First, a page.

Reviews of Maia (1984)
Review by spiphany (2004-11-19)
I wanted something I could read and get absorbed in and enjoy but which I didn't have to think about too much, and this fit. It's set in the same world as Adams' earlier book "Shardik", and there are a few characters who appear in both books, which is rather fun. The writing is rich and descriptive, and every so often Adams delights me by slipping in a word I haven't seen before. What's exceptional about this is that he can use really sophisticated and technical words (such as "riparian") in a manner that seems completely natural and unforced; the words don't stand out on the page. The forthright manner in which the characters talk about sex and the vocabulary Adams creates for it are startling at first - "basting", "zard", "deldas" - not so much because the reader is aware what these words stand for, but because of the complete avoidance of euphemism, and because he avoids the vulgarity that is associated with these taboo words.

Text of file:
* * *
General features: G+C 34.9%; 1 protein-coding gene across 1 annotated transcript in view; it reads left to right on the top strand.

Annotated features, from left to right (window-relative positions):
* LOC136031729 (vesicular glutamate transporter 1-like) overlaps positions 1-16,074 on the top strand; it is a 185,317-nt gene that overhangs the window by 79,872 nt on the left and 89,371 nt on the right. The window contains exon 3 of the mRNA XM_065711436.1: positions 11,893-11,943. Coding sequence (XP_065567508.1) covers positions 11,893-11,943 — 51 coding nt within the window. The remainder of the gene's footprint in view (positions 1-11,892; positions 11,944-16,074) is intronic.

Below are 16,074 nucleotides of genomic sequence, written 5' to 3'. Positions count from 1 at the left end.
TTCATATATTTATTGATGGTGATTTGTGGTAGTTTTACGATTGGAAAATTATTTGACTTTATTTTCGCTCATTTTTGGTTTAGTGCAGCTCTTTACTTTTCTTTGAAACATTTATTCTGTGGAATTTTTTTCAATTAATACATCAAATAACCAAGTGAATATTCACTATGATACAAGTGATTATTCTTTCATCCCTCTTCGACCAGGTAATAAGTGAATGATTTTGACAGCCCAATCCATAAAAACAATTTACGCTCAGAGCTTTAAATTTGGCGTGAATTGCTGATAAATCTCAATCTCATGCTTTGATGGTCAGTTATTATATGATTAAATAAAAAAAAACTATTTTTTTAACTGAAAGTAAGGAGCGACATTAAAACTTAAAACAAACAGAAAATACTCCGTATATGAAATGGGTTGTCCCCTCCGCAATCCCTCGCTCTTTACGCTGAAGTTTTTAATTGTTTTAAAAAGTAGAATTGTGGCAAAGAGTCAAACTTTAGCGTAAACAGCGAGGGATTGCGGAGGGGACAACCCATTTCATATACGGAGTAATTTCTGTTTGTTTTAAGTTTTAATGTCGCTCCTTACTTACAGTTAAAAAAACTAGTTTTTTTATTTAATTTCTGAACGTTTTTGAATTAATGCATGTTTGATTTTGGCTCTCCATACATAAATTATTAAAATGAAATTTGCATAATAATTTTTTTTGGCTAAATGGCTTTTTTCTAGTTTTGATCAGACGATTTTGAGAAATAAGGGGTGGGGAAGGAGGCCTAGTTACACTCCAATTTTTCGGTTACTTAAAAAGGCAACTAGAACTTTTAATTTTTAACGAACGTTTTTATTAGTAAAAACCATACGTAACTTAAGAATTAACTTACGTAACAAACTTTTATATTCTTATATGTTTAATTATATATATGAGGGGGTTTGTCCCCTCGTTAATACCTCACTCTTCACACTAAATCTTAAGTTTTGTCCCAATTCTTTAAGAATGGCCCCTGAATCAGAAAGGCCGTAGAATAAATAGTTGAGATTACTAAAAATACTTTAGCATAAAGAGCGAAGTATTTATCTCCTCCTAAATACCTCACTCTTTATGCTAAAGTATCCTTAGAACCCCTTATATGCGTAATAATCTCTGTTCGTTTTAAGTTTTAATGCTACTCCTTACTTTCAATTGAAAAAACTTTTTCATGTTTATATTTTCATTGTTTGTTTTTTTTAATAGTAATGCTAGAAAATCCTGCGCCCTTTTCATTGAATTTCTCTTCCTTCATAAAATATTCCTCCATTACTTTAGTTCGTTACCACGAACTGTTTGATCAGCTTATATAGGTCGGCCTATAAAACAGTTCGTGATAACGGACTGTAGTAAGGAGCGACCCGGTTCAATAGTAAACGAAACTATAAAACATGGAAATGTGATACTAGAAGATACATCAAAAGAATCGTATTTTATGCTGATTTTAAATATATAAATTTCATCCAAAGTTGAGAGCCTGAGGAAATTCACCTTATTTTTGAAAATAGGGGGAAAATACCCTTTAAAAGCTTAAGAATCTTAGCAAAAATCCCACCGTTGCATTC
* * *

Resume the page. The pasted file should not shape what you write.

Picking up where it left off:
Review by branko (2003-06-23)
What I liked about this book is that it dragged me in and would not let me go: it's that engrossing. Despite the fact that it is political fantasy, and that it was written by Richard Adams, I mainly remember it as being light of tone. That may seem the more strange considering the main character, Maia, is a teenage girl who becomes a sex slave. Yet, she starts out a strong willed person, and her being a sex slave seems to empower her even more.